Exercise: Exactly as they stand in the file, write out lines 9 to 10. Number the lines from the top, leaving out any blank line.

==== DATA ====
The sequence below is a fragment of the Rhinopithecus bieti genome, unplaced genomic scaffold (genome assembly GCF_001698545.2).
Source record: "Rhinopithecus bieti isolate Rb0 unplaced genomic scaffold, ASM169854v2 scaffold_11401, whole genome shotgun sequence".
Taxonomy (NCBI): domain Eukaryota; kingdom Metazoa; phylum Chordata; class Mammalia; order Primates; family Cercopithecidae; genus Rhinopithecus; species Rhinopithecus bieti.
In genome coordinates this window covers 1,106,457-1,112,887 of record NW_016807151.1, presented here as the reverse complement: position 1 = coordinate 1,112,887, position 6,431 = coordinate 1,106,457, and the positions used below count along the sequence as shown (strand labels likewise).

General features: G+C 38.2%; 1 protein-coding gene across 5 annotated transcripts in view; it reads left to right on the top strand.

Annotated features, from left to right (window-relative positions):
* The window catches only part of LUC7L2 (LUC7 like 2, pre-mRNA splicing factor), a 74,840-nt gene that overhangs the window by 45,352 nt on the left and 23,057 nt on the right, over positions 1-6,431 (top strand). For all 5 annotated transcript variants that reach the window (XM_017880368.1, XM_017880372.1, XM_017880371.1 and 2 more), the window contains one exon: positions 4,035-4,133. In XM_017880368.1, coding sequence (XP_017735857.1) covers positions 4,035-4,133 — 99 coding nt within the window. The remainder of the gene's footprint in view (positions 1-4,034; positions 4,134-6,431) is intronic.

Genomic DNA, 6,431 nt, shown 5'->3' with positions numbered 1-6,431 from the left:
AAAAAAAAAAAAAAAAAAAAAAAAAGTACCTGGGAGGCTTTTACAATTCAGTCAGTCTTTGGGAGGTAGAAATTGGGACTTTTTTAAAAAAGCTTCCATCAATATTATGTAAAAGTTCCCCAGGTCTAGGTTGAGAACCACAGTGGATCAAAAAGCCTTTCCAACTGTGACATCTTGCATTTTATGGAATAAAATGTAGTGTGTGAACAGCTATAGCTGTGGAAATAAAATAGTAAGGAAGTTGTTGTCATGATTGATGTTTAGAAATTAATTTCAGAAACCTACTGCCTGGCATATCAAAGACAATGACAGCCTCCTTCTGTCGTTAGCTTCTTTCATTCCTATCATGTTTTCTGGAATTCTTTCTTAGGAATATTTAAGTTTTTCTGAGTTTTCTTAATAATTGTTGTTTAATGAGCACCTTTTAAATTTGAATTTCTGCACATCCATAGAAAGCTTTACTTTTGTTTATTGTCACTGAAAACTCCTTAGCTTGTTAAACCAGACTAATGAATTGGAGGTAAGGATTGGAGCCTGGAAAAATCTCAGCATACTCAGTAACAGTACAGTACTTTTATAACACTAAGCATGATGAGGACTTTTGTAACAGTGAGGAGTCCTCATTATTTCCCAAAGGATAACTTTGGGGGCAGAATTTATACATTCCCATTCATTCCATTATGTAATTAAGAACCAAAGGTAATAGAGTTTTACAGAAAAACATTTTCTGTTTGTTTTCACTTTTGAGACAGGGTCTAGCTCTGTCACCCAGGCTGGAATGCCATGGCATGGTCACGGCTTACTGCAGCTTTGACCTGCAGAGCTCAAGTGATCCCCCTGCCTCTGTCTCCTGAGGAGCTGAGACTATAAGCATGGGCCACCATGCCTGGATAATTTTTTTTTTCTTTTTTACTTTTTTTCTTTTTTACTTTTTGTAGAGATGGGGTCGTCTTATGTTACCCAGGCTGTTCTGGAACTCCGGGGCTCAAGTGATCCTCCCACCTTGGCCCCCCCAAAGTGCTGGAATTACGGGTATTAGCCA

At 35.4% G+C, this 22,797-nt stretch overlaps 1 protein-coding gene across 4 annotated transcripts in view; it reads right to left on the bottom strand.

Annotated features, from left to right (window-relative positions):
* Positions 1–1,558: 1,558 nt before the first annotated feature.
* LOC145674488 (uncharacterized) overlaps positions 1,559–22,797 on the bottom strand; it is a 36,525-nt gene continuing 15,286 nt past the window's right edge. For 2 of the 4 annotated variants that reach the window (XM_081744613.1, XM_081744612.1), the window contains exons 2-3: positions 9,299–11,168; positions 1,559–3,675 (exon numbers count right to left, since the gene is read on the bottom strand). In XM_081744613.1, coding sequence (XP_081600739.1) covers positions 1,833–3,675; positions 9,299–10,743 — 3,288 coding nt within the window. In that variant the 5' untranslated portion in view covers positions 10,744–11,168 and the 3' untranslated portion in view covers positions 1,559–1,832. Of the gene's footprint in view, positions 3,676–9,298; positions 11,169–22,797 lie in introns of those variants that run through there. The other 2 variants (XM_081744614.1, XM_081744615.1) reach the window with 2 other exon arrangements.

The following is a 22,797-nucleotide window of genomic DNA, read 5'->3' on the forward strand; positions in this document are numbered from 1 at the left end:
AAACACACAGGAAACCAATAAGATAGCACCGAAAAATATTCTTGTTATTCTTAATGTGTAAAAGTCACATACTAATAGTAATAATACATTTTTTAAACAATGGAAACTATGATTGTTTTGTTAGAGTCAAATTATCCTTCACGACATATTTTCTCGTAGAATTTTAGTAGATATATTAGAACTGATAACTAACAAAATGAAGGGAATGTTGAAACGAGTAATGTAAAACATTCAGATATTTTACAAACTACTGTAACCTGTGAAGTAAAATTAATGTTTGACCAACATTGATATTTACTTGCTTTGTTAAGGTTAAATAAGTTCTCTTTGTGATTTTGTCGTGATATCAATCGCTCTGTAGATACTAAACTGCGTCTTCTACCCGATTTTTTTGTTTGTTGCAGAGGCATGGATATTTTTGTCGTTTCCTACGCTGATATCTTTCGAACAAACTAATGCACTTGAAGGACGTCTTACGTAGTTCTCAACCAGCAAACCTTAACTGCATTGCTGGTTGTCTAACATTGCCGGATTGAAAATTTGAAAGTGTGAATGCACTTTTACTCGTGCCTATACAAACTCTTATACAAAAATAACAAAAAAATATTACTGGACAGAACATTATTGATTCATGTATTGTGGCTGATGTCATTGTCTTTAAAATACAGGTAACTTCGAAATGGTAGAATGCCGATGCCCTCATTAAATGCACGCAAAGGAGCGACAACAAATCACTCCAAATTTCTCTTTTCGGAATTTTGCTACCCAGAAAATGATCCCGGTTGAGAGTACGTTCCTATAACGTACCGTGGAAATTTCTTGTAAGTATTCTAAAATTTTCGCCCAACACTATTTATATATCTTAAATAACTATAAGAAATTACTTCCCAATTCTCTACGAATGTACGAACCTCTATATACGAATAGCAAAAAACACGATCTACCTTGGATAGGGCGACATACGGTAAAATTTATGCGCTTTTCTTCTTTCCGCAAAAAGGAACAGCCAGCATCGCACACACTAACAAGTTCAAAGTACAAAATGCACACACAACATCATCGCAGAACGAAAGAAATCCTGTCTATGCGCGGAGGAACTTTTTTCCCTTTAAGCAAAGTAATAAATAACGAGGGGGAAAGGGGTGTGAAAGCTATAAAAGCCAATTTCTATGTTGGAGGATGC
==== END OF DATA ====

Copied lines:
AAAAAAAAAAAAAAAAAAAAAAAAAGTACCTGGGAGGCTTTTACAATTCAGTCAGTCTTTGGGAGGTAGAAATTGGGACTTTTTTAAAAAAGCTTCCATCAATATTATGTAAAAGTTCCCCAGGTCTAGGTTGAGAACCACAGTGGATCAAAAAGCCTTTCCAACTGTGACATCTTGCATTTTATGGAATAAAATGTAGTGTGTGAACAGCTATAGCTGTGGAAATAAAATAGTAAGGAAGTTGTTGTCATGATTGATGTTTAGAAATTAATTTCAGAAACCTACTGCCTGGCATATCAAAGACAATGACAGCCTCCTTCTGTCGTTAGCTTCTTTCATTCCTATCATGTTTTCTGGAATTCTTTCTTAGGAATATTTAAGTTTTTCTGAGTTTTCTTAATAATTGTTGTTTAATGAGCACCTTTTAAATTTGAATTTCTGCACATCCATAGAAAGCTTTACTTTTGTTTATTGTCACTGAAAACTCCTTAGCTTGTTAAACCAGACTAATGAATTGGAGGTAAGGATTGGAGCCTGGAAAAATCTCAGCATACTCAGTAACAGTACAGTACTTTTATAACACTAAGCATGATGAGGACTTTTGTAACAGTGAGGAGTCCTCATTATTTCCCAAAGGATAACTTTGGGGGCAGAATTTATACATTCCCATTCATTCCATTATGTAATTAAGAACCAAAGGTAATAGAGTTTTACAGAAAAACATTTTCTGTTTGTTTTCACTTTTGAGACAGGGTCTAGCTCTGTCACCCAGGCTGGAATGCCATGGCATGGTCACGGCTTACTGCAGCTTTGACCTGCAGAGCTCAAGTGATCCCCCTGCCTCTGTCTCCTGAGGAGCTGAGACTATAAGCATGGGCCACCATGCCTGGATAATTTTTTTTTTCTTTTTTACTTTTTTTCTTTTTTACTTTTTGTAGAGATGGGGTCGTCTTATGTTACCCAGGCTGTTCTGGAACTCCGGGGCTCAAGTGATCCTCCCACCTTGGCCCCCCCAAAGTGCTGGAATTACGGGTATTAGCCA

At 35.4% G+C, this 22,797-nt stretch overlaps 1 protein-coding gene across 4 annotated transcripts in view; it reads right to left on the bottom strand.